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Anxiety

Anxiety is our brain's normal response to danger or perceived danger. It is our brain's way of alerting us to a potential threat to our life. In essence, it keeps us alive and has been for millennia. The reality is that modern life doesn't pose a threat to us as much as it did in prehistoric times, but our brain hasn't evolved to understand this, and so our limbic system alerts to any danger it perceives, imagined or real. Because our brain can't tell the difference between something we imagine and something that is really happening, physical symptoms of anxiety can come about through our thoughts and emotions attached to those thoughts.

When we are faced with real danger, our fight or flight response is activated. This is our brain's way of making sure we respond by sending hormones around our body so we can fight, flee (run) or freeze (play dead). The symptoms of this physiological response are sweating, nausea, shaking, tunnel vision, rapid breathing, dilated pupils, and more. This response is good if there is a real danger, but if it is an imagined danger, our body and brain have no way of releasing this response, and symptoms can increase over time if the subconscious trigger is left untreated.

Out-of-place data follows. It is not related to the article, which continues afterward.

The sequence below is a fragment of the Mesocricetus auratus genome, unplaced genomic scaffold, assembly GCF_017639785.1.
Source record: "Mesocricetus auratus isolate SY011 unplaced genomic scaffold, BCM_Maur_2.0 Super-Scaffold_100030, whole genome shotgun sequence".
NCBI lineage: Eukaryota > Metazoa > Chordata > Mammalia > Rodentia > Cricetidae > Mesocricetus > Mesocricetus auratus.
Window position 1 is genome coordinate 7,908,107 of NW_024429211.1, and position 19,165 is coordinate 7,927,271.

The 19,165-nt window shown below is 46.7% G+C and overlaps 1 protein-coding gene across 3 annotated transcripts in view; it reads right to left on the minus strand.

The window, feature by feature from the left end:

Over time this can cause anxiety to take over someone's life and negatively impact them. Causing them to avoid situations they used to find easy and enjoyable. Also, stop them from expanding their life by experiencing new and exciting things.

We can work together to find your subconscious trigger and update old and outdated beliefs. With the correct therapy, you can live a life free of constant overwhelming anxiety and panic.